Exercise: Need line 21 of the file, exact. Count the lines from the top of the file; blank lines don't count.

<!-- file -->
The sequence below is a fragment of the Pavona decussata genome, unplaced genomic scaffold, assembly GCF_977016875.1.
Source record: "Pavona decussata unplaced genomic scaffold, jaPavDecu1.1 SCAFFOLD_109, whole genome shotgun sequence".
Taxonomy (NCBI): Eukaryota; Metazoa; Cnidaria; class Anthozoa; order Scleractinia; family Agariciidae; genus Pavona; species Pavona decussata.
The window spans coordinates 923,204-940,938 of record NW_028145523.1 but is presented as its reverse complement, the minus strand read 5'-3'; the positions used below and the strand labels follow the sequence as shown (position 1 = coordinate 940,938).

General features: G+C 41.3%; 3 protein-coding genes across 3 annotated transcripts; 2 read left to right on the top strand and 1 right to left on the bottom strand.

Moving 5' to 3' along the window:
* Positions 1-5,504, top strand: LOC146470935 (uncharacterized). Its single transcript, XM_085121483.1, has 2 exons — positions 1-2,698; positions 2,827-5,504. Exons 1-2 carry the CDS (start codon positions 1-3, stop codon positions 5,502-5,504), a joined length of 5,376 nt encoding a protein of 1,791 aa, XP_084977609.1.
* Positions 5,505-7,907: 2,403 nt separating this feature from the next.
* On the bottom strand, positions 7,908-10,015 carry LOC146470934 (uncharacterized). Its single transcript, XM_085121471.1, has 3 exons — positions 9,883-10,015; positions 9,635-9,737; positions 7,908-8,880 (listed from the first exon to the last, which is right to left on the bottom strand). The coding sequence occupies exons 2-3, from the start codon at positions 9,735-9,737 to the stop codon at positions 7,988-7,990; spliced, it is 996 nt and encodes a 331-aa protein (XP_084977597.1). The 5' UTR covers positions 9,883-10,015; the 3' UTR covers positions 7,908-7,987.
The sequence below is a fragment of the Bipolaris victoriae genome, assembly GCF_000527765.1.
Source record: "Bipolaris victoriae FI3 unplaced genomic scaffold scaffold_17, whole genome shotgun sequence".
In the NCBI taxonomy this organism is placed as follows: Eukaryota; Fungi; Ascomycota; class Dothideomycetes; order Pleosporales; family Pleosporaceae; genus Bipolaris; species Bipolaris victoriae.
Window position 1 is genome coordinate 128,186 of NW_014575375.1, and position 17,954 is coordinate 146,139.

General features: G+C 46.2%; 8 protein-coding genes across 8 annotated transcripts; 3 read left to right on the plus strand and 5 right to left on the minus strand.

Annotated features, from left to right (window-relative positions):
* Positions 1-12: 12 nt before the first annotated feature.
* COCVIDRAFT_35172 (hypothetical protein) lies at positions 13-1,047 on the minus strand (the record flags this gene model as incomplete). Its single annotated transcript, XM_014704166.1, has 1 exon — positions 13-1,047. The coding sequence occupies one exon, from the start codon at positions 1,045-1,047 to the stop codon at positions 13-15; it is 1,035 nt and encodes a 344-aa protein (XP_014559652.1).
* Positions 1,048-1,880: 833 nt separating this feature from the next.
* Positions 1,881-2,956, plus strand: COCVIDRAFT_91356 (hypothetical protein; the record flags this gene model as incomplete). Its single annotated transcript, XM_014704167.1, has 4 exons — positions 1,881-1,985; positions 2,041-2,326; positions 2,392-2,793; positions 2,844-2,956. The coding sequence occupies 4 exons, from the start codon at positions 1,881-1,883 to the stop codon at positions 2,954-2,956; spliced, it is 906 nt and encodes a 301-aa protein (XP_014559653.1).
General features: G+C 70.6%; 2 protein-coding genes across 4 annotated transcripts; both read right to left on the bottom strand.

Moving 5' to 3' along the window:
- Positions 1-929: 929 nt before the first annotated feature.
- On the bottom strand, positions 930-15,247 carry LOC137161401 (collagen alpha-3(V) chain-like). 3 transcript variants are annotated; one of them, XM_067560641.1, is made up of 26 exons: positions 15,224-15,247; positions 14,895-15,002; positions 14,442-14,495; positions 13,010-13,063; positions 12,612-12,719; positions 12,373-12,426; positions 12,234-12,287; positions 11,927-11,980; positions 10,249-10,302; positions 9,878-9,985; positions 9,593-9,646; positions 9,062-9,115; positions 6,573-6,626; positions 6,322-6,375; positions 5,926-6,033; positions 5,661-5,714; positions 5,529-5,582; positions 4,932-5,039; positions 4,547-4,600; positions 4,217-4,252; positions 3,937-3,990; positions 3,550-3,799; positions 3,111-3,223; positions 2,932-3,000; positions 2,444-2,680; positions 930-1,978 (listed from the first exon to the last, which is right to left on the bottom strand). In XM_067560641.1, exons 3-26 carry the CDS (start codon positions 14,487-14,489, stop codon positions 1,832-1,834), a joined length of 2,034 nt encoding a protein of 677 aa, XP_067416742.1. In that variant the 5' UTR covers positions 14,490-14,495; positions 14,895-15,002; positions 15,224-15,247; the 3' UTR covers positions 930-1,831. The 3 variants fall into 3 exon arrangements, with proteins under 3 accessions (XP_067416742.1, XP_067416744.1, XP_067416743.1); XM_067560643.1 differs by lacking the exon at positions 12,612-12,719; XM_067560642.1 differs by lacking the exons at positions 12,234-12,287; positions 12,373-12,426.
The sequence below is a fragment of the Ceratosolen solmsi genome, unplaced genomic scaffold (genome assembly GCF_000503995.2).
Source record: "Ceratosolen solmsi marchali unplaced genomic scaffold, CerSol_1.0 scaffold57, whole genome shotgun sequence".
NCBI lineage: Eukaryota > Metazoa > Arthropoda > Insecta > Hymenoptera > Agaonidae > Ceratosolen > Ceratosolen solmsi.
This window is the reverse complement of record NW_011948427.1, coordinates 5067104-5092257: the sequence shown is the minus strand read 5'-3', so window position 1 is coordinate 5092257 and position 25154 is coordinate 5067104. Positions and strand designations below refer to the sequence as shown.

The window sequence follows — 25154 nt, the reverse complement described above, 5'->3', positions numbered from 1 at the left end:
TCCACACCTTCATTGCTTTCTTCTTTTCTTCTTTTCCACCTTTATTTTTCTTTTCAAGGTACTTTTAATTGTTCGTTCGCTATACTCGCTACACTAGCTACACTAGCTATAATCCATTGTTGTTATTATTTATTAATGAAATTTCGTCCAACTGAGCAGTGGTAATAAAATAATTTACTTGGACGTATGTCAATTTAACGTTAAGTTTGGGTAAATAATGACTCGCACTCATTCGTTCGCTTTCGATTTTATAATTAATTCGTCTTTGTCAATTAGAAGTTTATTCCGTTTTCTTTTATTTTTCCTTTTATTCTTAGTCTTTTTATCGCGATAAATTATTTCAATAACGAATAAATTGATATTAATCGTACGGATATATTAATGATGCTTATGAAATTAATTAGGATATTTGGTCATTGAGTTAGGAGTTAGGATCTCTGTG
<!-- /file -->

Moving 5' to 3' along the window: